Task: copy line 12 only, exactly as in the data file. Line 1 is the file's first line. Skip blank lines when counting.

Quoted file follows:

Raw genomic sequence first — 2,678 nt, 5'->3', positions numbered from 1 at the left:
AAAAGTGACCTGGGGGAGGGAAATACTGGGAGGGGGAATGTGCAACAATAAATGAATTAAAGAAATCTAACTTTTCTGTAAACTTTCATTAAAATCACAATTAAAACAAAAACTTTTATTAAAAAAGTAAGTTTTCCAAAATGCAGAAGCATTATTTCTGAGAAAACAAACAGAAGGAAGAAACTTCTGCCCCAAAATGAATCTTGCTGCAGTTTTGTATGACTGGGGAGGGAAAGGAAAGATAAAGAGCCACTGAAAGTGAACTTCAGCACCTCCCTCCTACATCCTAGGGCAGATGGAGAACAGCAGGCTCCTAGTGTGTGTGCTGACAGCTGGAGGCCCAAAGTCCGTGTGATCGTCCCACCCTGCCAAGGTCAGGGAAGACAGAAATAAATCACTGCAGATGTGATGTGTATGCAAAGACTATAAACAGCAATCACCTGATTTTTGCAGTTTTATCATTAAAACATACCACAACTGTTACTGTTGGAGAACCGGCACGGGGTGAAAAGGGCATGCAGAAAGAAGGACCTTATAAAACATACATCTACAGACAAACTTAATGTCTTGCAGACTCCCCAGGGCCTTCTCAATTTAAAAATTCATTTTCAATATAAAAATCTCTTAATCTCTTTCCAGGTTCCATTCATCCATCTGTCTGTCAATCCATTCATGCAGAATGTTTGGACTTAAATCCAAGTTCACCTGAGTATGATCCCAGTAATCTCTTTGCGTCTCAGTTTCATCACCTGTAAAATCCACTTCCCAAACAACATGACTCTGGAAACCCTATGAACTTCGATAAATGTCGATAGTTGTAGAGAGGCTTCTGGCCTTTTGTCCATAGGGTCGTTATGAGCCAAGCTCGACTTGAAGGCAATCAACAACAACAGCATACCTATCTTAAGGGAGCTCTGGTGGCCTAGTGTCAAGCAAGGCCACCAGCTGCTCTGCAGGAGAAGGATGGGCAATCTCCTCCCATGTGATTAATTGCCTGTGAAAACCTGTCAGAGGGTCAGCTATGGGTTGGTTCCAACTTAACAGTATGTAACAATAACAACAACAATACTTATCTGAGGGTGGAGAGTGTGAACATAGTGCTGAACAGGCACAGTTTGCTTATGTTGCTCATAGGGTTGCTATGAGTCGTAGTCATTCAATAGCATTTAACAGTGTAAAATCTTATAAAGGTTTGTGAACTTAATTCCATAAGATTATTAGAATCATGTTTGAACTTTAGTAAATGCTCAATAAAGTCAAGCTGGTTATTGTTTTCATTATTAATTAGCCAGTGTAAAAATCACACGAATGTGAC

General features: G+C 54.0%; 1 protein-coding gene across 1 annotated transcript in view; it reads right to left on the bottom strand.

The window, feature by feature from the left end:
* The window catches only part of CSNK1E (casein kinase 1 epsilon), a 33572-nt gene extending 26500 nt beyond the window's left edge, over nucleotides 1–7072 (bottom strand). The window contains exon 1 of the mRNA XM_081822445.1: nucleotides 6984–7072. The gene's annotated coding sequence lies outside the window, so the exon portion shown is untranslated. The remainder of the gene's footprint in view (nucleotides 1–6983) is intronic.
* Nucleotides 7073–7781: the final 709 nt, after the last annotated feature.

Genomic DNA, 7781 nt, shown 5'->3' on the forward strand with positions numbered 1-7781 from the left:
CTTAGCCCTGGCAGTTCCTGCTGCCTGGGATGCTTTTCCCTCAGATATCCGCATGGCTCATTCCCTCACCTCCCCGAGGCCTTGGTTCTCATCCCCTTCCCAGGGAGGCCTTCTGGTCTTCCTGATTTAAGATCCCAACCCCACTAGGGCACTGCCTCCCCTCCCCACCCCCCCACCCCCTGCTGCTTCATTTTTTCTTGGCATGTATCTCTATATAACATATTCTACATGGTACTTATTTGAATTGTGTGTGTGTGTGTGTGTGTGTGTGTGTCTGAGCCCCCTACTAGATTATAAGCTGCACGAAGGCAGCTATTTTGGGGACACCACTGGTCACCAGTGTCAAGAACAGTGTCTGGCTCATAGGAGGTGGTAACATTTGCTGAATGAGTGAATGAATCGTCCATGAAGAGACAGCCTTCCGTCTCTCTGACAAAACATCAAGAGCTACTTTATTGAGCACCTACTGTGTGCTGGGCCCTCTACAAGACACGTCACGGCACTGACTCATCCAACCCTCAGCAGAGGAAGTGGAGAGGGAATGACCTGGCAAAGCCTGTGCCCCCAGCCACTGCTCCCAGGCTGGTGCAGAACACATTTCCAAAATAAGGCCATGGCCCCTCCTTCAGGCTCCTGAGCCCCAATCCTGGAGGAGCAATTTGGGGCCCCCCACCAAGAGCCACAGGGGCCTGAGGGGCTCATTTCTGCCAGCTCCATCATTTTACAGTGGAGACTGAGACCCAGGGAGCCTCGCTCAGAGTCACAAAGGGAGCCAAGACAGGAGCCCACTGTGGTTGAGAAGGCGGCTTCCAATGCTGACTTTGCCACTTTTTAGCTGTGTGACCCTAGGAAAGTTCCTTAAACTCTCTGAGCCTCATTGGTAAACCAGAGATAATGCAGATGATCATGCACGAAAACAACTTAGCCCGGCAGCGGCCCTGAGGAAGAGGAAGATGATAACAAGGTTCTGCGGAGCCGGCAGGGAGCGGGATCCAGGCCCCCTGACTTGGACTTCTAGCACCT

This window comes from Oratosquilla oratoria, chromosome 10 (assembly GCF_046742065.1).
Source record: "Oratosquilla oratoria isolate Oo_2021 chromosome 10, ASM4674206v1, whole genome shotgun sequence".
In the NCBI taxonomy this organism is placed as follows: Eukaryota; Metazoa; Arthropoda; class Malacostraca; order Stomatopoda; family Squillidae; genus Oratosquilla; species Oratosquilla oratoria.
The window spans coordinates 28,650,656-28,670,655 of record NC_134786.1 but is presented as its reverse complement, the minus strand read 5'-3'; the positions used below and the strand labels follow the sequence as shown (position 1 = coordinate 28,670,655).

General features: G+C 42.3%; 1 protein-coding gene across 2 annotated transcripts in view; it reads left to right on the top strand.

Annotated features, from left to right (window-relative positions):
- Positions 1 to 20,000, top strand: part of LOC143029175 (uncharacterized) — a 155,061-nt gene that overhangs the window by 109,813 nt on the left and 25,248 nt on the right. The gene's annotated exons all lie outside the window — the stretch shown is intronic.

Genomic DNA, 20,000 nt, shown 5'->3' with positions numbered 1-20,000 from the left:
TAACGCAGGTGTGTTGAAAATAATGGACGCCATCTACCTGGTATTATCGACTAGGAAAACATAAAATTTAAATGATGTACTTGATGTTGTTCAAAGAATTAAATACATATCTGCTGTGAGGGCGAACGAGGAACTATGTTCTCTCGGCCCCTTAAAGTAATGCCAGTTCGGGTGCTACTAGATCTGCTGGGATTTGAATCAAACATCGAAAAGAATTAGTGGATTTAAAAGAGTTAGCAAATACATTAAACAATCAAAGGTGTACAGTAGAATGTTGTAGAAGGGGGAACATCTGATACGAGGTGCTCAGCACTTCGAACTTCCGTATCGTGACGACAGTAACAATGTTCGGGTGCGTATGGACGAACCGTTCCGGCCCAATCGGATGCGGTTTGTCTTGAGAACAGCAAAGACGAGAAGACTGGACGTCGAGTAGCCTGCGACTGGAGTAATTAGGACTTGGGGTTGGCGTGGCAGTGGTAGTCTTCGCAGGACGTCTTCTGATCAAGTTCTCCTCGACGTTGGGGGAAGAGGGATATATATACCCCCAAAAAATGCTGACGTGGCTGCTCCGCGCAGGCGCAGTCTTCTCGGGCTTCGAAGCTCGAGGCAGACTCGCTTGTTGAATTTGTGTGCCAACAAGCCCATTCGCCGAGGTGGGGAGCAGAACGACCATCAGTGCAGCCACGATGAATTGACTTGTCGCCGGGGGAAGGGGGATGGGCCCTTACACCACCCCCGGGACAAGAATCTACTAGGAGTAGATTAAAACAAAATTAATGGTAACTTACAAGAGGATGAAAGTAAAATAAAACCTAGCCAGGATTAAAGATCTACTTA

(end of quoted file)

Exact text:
The window spans coordinates 28,650,656-28,670,655 of record NC_134786.1 but is presented as its reverse complement, the minus strand read 5'-3'; the positions used below and the strand labels follow the sequence as shown (position 1 = coordinate 28,670,655).